With all the new music our digitized world has brought us, we haven’t necessarily gotten more albums that grapple with their status as art. That kind of high-level thinking may generally be too heady for rock and pop. Which is why when it’s done and done well, as it is on Okkervil River’s The Stage Names, it’s all the more impressive.
With his band’s fourth studio album, frontman Will Sheff stakes a claim here for the right to be called the best songwriter working right now. His musings on the intersection of art and life could easily bog down in stiff academics, if it weren’t for his sharp wit and wordplay. “The Plus Ones” is a music nerd’s wet dream. The song endlessly references other music — the title refers to Sheff adding one to the numbers in such songs as “96 Tears,” “8 Miles High,” and “7 Chinese Bros.” Just when that starts getting gimmicky, he throws in the ace lyric, “What’s new, pussycat, is you were once a lioness/ They took your claws out.”
Music again is at the center of “Unless It’s Kicks,” a rocker about rock and bands and rock-band fans. Sheff swoons to “The ghost of some rock ‘n’ roll fan/ with her heart opened up/ I wanna tell her her love isn’t lost.” And “Title Track,” a song that stretches into almost mock-epic territory, stays grounded with humorous lines like, “A Hollywood Babylon bike-a-thon for break dancers,” and, “But if you’ve got the cap/ I’m ready to bust my ass.”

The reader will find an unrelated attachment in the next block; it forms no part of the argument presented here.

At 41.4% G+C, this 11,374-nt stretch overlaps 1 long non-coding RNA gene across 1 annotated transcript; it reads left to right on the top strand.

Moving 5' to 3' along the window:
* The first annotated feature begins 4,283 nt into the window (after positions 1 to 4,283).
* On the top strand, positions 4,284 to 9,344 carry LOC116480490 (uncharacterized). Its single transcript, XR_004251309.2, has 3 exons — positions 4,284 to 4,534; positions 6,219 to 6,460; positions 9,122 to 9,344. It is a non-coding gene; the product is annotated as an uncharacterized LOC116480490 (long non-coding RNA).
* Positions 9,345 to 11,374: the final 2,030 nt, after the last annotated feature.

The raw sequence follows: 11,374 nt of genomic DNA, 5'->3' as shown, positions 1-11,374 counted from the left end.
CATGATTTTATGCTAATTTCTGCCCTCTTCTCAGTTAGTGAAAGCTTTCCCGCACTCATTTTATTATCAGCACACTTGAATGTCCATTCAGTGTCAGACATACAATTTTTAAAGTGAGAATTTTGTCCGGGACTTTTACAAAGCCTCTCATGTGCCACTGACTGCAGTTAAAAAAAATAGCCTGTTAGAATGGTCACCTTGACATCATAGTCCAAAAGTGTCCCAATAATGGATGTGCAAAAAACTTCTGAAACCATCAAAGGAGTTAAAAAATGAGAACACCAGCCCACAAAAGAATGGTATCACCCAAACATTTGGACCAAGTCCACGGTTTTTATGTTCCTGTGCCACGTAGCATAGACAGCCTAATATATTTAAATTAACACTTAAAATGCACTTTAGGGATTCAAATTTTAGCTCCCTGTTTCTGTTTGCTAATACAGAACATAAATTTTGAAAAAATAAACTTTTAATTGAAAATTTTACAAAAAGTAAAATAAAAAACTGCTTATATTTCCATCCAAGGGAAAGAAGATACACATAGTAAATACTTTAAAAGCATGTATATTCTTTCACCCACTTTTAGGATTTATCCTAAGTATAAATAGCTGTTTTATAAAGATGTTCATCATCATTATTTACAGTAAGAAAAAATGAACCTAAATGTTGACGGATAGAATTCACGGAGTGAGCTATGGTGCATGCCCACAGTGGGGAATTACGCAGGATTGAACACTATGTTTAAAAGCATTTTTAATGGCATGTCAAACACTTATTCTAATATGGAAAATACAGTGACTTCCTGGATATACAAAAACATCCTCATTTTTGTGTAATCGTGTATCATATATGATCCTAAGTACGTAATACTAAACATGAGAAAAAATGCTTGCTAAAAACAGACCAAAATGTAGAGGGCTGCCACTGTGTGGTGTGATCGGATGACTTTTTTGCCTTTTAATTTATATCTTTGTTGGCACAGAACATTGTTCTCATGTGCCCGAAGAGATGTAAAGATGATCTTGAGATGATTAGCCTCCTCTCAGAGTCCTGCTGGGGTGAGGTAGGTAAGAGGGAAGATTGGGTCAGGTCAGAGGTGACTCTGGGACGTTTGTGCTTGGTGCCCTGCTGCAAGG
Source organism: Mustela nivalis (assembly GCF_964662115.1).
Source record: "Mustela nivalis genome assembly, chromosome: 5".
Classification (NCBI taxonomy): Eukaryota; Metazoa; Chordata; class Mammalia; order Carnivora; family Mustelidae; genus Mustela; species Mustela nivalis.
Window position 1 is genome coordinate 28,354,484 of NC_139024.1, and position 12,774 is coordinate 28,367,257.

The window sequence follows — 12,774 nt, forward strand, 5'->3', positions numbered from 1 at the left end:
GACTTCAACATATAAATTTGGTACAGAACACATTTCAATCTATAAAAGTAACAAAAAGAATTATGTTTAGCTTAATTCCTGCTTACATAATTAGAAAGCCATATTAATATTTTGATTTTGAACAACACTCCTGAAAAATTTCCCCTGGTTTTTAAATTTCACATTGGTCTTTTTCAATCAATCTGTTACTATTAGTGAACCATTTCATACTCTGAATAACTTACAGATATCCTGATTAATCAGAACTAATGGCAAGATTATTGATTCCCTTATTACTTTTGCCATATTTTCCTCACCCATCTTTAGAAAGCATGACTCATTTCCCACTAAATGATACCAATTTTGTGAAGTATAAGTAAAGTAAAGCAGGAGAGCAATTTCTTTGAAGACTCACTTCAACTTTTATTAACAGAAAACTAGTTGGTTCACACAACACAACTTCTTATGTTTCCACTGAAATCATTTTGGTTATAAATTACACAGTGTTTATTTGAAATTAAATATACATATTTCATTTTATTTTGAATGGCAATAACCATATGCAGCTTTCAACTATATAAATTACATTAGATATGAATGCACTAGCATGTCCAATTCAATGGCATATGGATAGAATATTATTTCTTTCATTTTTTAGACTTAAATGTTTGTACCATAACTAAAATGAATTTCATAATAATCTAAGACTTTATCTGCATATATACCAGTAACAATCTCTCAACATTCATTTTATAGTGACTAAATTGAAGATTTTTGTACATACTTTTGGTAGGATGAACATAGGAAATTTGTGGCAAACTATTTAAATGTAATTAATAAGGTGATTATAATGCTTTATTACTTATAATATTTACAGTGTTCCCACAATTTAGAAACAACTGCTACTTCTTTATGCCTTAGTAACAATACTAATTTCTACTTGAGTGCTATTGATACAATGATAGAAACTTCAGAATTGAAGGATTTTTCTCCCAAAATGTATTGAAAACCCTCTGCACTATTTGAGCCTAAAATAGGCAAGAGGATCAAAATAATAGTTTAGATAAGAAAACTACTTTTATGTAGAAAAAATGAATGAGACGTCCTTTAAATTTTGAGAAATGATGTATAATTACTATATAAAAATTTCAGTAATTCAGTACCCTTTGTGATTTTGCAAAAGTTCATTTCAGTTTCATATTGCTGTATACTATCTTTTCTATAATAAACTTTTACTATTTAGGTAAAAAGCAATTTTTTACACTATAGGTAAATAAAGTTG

Elsewhere, other art is the subject. “Our Life Is Not a Movie or Maybe,” in which Sheff complains of the lack of narrative structure in everyday life, is a slow builder. It starts with a Cars-nicking riff, soon joined by his voice (here sounding much like another great young songwriter, Conor Oberst). His tone gets increasingly urgent, finally culminating in him declaring, “Hey, I’d watch it!” of a hypothetical movie he’s been describing. “Savannah Smiles” also takes film — this time pornography — as its subject. Sheff inhabits the father of Shannon Wilsey, who went by the name Savannah as an adult film star before committing suicide after a disfiguring car accident. It’s the one moment the album tips into treacle.
Finally the burgeoning poet gets around to poetry itself. “John Allyn Smith Sails” tells the story of another suicide, that of poet John Berryman. He finds hope in the sad act, a release from the pain of life, with Berryman knowing he won’t fully die off because of the work he left behind. And then, like Berryman’s life, Stage Names is over too quickly. It serves to remind you that with so many albums out there, to find one you actually wish would go on longer is to truly find a gem.